In windswept Northumberland, Max Davidson traces the rise and fall of an empire.
NOW you see it, now you don't. For one of the great monuments of the ancient world, stretching from the North Sea to the Solway Firth, Hadrian's Wall is strangely elusive. For most of its 117-kilometre length, it is a ghostly presence, a memory.
You come across the occasional cluster of stones but, then, nothing - just a few sheep grazing on a windswept hill or a solitary tree silhouetted against the grey sky.
"Are you sure this is the right way?" a man shouts to his wife, as they clamber up a muddy hillock into the teeth of the wind. Crows circle overhead. There is a smell of damp gorse.
Walkers in their thousands tramp the Hadrian's Wall Path through some of the most bleakly beautiful scenery in England but if they have come for the history and not just the views, they only get it in slivers.
At the Holmhead Guest House in Greenhead, 32 kilometres east of Carlisle, I am actually staying right on top of the old wall. The building - like the wall - is made of stones that would have been laid by Hadrian's legionnaires in the 2nd century AD. But the site has a chequered history. In between the Romans and me, the stones formed part of a 14th-century castle, built to repel raiders from the north.
The only visible proof that the Romans were ever here is a fragment of graffiti: "Civitas Dumnonii". The Dumnonii were people from the south-west of England, conscripted by the Romans to make repairs to the wall in the third century. This would have been their way of marking their presence - the way today's Sunderland or Newcastle United fans might mark their presence on the wall of the gents'.
For the archaeologically minded, turned on more by the minutiae of history than by spectacular, look-at-me monuments, Hadrian's Wall is a source of inexhaustible fascination. There are clues everywhere you look but some of them are so subtle that you can easily miss them.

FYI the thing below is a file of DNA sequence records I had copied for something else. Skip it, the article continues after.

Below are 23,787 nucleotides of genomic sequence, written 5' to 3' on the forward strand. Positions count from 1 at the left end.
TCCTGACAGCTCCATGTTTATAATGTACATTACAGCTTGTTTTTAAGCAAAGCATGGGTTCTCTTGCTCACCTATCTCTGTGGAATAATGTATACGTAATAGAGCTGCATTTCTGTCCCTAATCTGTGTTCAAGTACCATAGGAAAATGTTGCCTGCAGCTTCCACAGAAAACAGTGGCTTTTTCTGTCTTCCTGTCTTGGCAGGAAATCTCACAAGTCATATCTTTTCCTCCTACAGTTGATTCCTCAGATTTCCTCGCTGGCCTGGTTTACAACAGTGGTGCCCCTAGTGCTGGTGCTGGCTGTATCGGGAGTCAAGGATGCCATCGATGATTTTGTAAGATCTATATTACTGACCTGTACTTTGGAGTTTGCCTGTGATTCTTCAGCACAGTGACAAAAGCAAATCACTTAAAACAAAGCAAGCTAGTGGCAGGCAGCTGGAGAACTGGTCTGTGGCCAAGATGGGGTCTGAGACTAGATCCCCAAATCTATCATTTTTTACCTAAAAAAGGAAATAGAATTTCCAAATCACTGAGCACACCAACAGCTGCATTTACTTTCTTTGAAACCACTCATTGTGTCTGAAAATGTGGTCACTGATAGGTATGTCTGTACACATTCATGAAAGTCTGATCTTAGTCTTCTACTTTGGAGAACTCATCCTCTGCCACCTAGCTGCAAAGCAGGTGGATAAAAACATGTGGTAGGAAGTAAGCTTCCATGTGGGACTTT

Even armed with an archaeological map of Hadrian's Wall from English Heritage, the most detailed guide published yet, I find it hard to get my bearings. There is the scar of an old trench and the outline of a fort. But why did the Romans build the wall there? Why not 90 metres to the south, where the ground is higher? And how would they have got supplies to the soldiers manning the wall in winter, when the area must have been completely snow-bound?
At Vindolanda, on the site of an old Roman fort, archaeologists are busy unearthing answers to just such riddles. Excavations on the site began in the 1930s and are set to continue into the next century. Even on wet days, when Hadrian's builders would have skulked in their tents, you can see a small army of volunteers in anoraks, digging, digging, digging.
The work is unglamorous but it is bearing a rich harvest; indeed, the museum housing some of the treasures found at Vindolanda offers unrivalled glimpses of daily life in Roman Britain, from mason's hammers to painted glasses, from the remains of a chicken supper to the tombstone of a man who died at the age of 24.
The most touching exhibits are the writing tablets. No texts or emails for these homesick Romans. They had to carve their messages, word by painstaking word, with styluses. But the content of the messages is timeless. A soldier puts in a request for leave. A quartermaster warns that supplies of beer are running low. A commanding officer sends new year's greetings to a friend in Rome. Claudia Severa invites Sulpicia Lepidaria to a birthday party. Suddenly these windswept Northumberland hills don't seem so remote from civilisation after all.
If Vindolanda is the archaeological jewel in the crown, there are other museums and visitor sites dotted across the region, from Tullie House Museum in Carlisle, which offers a good general introduction to Hadrian's Wall, to the Roman Army Museum near Greenhead, which recreates the daily life of the legionnaires, to Housesteads, the ruins of Vercovicium, one of the old Roman forts, which formed a chain right along the wall.
It is a peaceful spot today, set high on a ridge with views for kilometres around. Sheep graze undisturbed in what would once have been the home of the officer commanding the garrison. In the second century, at the apogee of Roman power, there would have been a thousand infantrymen here, most of them from what is now Belgium.